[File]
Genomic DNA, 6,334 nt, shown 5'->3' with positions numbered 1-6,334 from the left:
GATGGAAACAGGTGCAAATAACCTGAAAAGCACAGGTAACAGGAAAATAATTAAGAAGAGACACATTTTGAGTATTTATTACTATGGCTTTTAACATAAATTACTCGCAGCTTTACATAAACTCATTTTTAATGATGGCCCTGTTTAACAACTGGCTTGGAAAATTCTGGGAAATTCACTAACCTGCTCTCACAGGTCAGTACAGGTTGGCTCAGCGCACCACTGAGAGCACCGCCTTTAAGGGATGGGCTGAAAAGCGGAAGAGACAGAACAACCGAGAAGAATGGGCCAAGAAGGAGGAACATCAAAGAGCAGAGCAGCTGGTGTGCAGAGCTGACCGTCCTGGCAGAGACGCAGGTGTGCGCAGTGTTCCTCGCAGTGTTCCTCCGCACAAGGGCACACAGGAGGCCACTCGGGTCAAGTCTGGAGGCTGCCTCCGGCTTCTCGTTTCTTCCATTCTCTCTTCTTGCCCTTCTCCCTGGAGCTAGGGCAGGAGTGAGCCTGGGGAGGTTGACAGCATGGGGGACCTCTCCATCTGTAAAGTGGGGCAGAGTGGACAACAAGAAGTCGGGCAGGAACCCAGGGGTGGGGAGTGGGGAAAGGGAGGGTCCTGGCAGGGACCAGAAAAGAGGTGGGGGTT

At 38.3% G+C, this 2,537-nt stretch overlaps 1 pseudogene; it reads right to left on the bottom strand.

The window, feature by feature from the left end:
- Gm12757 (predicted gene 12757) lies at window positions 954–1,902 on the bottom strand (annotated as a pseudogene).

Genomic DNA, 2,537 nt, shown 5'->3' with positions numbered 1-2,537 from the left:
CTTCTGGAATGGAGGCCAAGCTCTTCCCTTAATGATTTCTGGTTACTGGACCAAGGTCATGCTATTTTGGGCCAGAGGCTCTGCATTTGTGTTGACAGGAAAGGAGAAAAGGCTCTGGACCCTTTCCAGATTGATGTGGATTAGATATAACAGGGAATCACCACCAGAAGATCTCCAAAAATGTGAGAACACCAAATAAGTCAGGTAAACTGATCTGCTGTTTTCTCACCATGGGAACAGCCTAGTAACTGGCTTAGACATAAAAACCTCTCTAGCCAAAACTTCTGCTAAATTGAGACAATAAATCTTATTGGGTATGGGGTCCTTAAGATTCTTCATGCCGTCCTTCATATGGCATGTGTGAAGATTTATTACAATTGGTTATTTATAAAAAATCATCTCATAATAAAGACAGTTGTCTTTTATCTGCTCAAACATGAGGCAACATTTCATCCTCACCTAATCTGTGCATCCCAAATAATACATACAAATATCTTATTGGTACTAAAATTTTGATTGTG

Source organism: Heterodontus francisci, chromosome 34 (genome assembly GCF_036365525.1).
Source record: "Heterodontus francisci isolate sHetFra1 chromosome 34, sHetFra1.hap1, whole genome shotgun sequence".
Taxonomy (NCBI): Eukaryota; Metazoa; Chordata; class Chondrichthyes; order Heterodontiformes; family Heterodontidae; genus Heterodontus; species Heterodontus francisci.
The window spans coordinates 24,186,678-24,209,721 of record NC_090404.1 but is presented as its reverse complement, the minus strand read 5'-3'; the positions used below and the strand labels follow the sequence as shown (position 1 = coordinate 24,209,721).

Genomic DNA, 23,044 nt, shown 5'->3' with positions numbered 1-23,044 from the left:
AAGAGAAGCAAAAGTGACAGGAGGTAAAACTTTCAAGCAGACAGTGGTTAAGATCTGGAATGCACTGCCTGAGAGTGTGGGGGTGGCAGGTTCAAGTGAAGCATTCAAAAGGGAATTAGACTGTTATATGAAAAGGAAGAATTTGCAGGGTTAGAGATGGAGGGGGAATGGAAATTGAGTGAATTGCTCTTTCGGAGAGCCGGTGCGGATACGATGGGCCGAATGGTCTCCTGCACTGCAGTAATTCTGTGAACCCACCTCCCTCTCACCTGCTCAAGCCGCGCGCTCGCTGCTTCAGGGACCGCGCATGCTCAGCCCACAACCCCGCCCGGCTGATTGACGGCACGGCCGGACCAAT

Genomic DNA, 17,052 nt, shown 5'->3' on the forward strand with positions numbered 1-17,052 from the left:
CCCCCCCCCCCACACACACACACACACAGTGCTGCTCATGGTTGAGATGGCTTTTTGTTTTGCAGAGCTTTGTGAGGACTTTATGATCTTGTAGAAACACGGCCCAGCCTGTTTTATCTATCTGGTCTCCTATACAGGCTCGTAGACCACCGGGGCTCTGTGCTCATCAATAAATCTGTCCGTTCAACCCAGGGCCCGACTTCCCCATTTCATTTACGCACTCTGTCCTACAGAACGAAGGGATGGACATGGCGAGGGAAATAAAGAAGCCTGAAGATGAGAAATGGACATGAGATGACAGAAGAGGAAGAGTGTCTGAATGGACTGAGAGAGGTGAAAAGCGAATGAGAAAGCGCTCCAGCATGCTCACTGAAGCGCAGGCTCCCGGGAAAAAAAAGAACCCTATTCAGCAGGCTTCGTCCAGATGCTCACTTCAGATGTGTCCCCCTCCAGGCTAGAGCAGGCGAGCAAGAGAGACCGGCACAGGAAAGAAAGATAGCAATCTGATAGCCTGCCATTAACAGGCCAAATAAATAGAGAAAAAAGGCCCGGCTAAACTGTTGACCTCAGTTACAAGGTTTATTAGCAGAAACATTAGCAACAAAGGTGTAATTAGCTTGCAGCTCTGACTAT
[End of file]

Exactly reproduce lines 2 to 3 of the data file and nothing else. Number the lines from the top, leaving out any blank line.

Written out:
GATGGAAACAGGTGCAAATAACCTGAAAAGCACAGGTAACAGGAAAATAATTAAGAAGAGACACATTTTGAGTATTTATTACTATGGCTTTTAACATAAATTACTCGCAGCTTTACATAAACTCATTTTTAATGATGGCCCTGTTTAACAACTGGCTTGGAAAATTCTGGGAAATTCACTAACCTGCTCTCACAGGTCAGTACAGGTTGGCTCAGCGCACCACTGAGAGCACCGCCTTTAAGGGATGGGCTGAAAAGCGGAAGAGACAGAACAACCGAGAAGAATGGGCCAAGAAGGAGGAACATCAAAGAGCAGAGCAGCTGGTGTGCAGAGCTGACCGTCCTGGCAGAGACGCAGGTGTGCGCAGTGTTCCTCGCAGTGTTCCTCCGCACAAGGGCACACAGGAGGCCACTCGGGTCAAGTCTGGAGGCTGCCTCCGGCTTCTCGTTTCTTCCATTCTCTCTTCTTGCCCTTCTCCCTGGAGCTAGGGCAGGAGTGAGCCTGGGGAGGTTGACAGCATGGGGGACCTCTCCATCTGTAAAGTGGGGCAGAGTGGACAACAAGAAGTCGGGCAGGAACCCAGGGGTGGGGAGTGGGGAAAGGGAGGGTCCTGGCAGGGACCAGAAAAGAGGTGGGGGTT

At 38.3% G+C, this 2,537-nt stretch overlaps 1 pseudogene; it reads right to left on the bottom strand.